Lessons from the Fuel Shortage

By Pierce Holloway, Editor-in-Chief Introduction If you are a driver living in the Southeast, you likely felt the very real impacts of last month’s fuel shortage. The crisis began at 5:30 am on May 7th, when a ransom note from hackers was found on a Colonial Pipeline control room computer. This event halted 2.5 million barrels per day of gasoline, diesel, and jet fuel shipments, … Continue reading Lessons from the Fuel Shortage

Subscriptions for CPJ Volume 46: The White Problem in Planning

Carolina Planning Journal (CPJ), the oldest student-run planning journal in the country, is excited to announce the imminent release of Volume 46: The White Problem in Planning. This issue features articles and book reviews from a wide range of planning students, practitioners, and scholars; see the editor’s note below for brief summaries of some of the topics covered. We would love to be able to send … Continue reading Subscriptions for CPJ Volume 46: The White Problem in Planning

A Call to End Parking Minimums in Carrboro for a More Equitable, Sustainable, and Economically Vibrant Future

By Will Curran-Groome With the Town of Carrboro’s first-ever comprehensive planning effort currently under way, our community has a unique opportunity to assess where we’re at and chart a better vision for the future. This is a call for Carrboro’s Town Council to abolish parking minimums in Carrboro, which will help to move our town toward a more racially and economically equitable, sustainable, and economically … Continue reading A Call to End Parking Minimums in Carrboro for a More Equitable, Sustainable, and Economically Vibrant Future

Marked by Grade: How Redlining in Miami Continues to Impact Home Values

By Pierce Holloway Between 1935 and 1940, more than 200 cities in the United States were given Home Owners’ Loan Corporation (HOLC) “residential security” maps, which are more commonly known as “redlining” maps.   Redlining was the practice of designating neighborhoods in each city by one of four grades, which reflected the “mortgage security” of  local borrowers. Neighborhoods receiving “A” were colored green on the maps … Continue reading Marked by Grade: How Redlining in Miami Continues to Impact Home Values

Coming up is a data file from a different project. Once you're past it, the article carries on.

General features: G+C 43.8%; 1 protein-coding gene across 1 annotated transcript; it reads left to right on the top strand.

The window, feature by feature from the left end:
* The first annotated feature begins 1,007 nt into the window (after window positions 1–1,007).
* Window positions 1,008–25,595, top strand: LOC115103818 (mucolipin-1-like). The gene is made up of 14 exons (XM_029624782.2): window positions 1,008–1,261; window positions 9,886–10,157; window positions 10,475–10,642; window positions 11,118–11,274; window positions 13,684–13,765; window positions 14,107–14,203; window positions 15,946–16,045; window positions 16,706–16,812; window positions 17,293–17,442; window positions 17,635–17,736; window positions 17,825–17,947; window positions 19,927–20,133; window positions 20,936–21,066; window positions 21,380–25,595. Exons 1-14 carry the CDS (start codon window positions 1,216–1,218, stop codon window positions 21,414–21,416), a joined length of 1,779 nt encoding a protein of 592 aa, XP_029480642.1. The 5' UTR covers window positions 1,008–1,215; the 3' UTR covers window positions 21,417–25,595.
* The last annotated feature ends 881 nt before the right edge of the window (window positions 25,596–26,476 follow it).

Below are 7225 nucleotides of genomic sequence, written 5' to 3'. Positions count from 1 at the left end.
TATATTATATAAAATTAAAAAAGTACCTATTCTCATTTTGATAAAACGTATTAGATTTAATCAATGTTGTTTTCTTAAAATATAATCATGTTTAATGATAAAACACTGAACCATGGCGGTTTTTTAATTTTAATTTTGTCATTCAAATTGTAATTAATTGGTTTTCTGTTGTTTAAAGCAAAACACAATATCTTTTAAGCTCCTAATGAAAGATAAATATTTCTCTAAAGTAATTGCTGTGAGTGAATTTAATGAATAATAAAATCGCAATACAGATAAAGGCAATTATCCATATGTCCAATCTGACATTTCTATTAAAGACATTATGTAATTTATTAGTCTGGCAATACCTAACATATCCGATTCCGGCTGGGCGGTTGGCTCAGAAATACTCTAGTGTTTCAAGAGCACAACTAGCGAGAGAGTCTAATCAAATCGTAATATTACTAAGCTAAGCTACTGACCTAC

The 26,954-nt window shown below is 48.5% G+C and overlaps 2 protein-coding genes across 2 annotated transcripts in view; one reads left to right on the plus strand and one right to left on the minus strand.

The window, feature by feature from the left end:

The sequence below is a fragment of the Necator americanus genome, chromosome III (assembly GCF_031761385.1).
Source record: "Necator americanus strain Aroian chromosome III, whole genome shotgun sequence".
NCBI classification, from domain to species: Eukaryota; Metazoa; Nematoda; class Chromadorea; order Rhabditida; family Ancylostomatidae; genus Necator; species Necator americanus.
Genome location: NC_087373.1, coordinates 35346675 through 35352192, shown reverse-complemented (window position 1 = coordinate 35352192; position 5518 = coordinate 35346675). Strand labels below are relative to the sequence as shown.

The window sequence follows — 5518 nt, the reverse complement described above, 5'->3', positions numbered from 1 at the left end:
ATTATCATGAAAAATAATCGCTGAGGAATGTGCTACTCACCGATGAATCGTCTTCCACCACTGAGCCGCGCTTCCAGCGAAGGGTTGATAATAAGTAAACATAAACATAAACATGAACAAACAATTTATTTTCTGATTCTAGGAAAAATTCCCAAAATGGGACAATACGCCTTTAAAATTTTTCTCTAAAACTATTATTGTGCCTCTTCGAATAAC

Housing & The Nuclear Family

By: Elijah Gullett Introduction Despite its noble origins, zoning in the United States has often acted as a means of exclusion. Instead of implementing regulations to protect the health and safety of community members, zoning has been used by local homeowners and NIMBY groups to enforce a particular vision of who belongs in society. This has taken form, and continues to appear to this day, … Continue reading Housing & The Nuclear Family

A Response on De-Radicalizing Planning

Radical: fundamental; extreme; favoring extreme changes in existing views, habits, conditions, or institutions; advocating extreme measures to retain or restore a political state of affairs. –Merriam-Webster Dictionary While I’ve been a strong advocate for change, I’ve honestly never really thought of myself, my work, or my beliefs as radical. I may protest wrongs or practice ‘do unto others as I would have them do unto … Continue reading A Response on De-Radicalizing Planning

“Envisioning Opportunity in the Face Of…”: 2019 APA-NC Conference

Earlier this year, a cohort of students (myself included) from the Department of City and Regional Planning at UNC skipped class in the middle of the week to go to the beach. However, it was for a good reason–the 2019 North Carolina Planning Conference. Every year, the North Carolina Chapter of the American Planning Association (APA) has a conference in a different city in the … Continue reading “Envisioning Opportunity in the Face Of…”: 2019 APA-NC Conference

A Prescription for Planning

Drive through any town in the United States and you will likely notice that landscapes change from stately brick houses and white picket fences to depressed shotgun houses and chain link fences.   What you won’t notice?   As you drive toward the city center and home values decrease, a skyrocketing increase in heart disease, diabetes and high blood pressure is taking place. In fact, … Continue reading A Prescription for Planning

Blast from the Past: Telling the Planning Diversity Story

The UNC Department of City and Regional Planning student body is committed to engaging and encouraging diversity in the profession. At a Plan for All Community Conversation last fall, students and faculty set a goal to have student demographics in our program mirror the demographics of the state. We have a long way to go to make this a reality and it will not happen … Continue reading Blast from the Past: Telling the Planning Diversity Story